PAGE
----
It’s a 1352 square-foot space capable of seating 32 patrons, and there’s the requisite illy Art Collection chandelier made of their designer cups as you walk in. Tall windows overlook the modern SF firehouse across the street with various café tables spread about for lingering.
Behind a large pastry counter (from City Bakery and Tout Sweet Patisserie) they operate a two-group La Marzocco Strada machine. With it they’ve pulled shots with a picture-perfect, medium brown tiger-striped crema of modest thickness. The flavor profile is classic illy: mild spices, wood, and a broader flavor profile. Served in designer IPA logo cups.
Milk-frothing here is good: it may not be the prettiest, but it has a good texture and density. As illy has gotten into signature drinks lately, upon visit they were featuring their summer-ready illy Espressoda and a dessert-worthy illy Cinnamon Vanilla Affogato. For those bored with good coffee.
This coffee shop opened in early 2009 in San Diego’s transitional Barrio Logan. This neglected industrial and shipbuilding neighborhood, located in the shadow of the San Diego-Coronado Bridge, is home to a few thousand mostly Latino residents. But that mix, and the mix of local businesses, is gradually changing with the winds of gentrification: alongside Latino murals, welding and machine shops, recycling centers, car repair joints, and grittier homes now stand microbreweries, cross-fit gyms, and hipster coffee shops.
Unlike San Francisco, where many see the arrival of an upscale coffee shop as the death of culture as we know it, in Barrio Logan most of the neighborhood friction concerns its mixed-use zoning where toxic chemicals, residents, and art studios struggle to co-exist side-by-side. A coffee shop/roaster such as Cafe Virtuoso is still industrial enough to blend in with its neighbors.
Over the years, as San Diego laggardly opted to get serious about coffee, Cafe Virtuoso has slowly earned something of a loyal following among locals in-the-know.
There’s outdoor sidewalk seating in front with three metal tables and a parasol. Just inside the front door there’s a small room with three tables and artwork made of burlap coffee sacks on the walls. Past that is the main bay: a large industrial space with slab concrete floors that hosts coffee serving, roasting, and retail space.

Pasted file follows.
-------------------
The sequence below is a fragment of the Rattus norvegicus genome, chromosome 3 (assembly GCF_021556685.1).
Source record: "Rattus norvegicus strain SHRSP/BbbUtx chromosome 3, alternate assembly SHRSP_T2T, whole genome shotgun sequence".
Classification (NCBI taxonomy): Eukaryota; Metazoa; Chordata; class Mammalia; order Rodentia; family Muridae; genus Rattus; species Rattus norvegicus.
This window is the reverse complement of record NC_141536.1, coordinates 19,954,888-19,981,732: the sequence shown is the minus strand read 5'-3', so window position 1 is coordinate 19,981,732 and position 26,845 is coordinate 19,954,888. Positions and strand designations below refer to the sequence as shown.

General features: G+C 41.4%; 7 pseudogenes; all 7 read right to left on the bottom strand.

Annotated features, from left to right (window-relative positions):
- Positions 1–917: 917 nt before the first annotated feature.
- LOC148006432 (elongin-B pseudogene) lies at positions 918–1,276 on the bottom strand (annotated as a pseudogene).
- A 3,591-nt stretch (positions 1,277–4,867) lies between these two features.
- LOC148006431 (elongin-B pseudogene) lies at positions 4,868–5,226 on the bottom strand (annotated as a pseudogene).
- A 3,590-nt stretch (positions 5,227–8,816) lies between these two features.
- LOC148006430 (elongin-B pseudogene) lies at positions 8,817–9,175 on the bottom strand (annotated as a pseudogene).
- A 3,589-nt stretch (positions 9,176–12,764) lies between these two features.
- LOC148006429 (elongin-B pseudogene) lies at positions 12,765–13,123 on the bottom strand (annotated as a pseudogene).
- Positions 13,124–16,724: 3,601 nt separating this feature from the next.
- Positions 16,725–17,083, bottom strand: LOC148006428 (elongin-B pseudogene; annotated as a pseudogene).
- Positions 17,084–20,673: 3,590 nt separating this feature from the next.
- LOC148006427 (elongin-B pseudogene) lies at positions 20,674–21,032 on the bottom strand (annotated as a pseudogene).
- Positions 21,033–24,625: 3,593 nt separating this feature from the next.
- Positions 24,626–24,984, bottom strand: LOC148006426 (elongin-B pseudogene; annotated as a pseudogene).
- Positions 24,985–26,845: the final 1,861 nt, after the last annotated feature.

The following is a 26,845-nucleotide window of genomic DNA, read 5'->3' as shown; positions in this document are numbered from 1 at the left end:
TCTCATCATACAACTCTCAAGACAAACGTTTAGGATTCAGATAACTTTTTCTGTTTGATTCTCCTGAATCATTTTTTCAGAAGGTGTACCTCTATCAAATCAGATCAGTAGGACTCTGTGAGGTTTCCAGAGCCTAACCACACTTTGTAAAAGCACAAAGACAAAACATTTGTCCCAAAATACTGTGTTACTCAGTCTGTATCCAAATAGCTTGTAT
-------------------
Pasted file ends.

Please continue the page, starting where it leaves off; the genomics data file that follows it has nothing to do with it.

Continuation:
In the main bay there are three additional metal tables with steel stools for seating. A baker’s rack of roasted coffee, brewing equipment, and tea dominates a section parallel to the service counter. A yellow Diedrich roaster draws attention at the center of the space (they’re San Diego’s only 100% certified organic roaster). Parked in back, when not out on the road at events, is a UNIC mobile cart.
The comparatively small service area features a menu split between regular and premium espresso shot options, served from a two-group La Marzocco Strada, in addition to pour-over coffee and (nitro) cold brew.
Using their House Espresso, they pulled a shot with an event medium brown crema that ran slightly thin on thickness. It was light-bodied, fruity, and expressed some mild spice in addition to some roasted almond bitterness — a touch of which might be due to slight overextraction. It’s a solid shot, even though it shows some technical softness around the edges that could be tightened up with stricter standards and attention to detail. Served in a white notNeutral demitasse with sparkling water on the side.
Read the review of Cafe Virtuoso in San Diego, CA.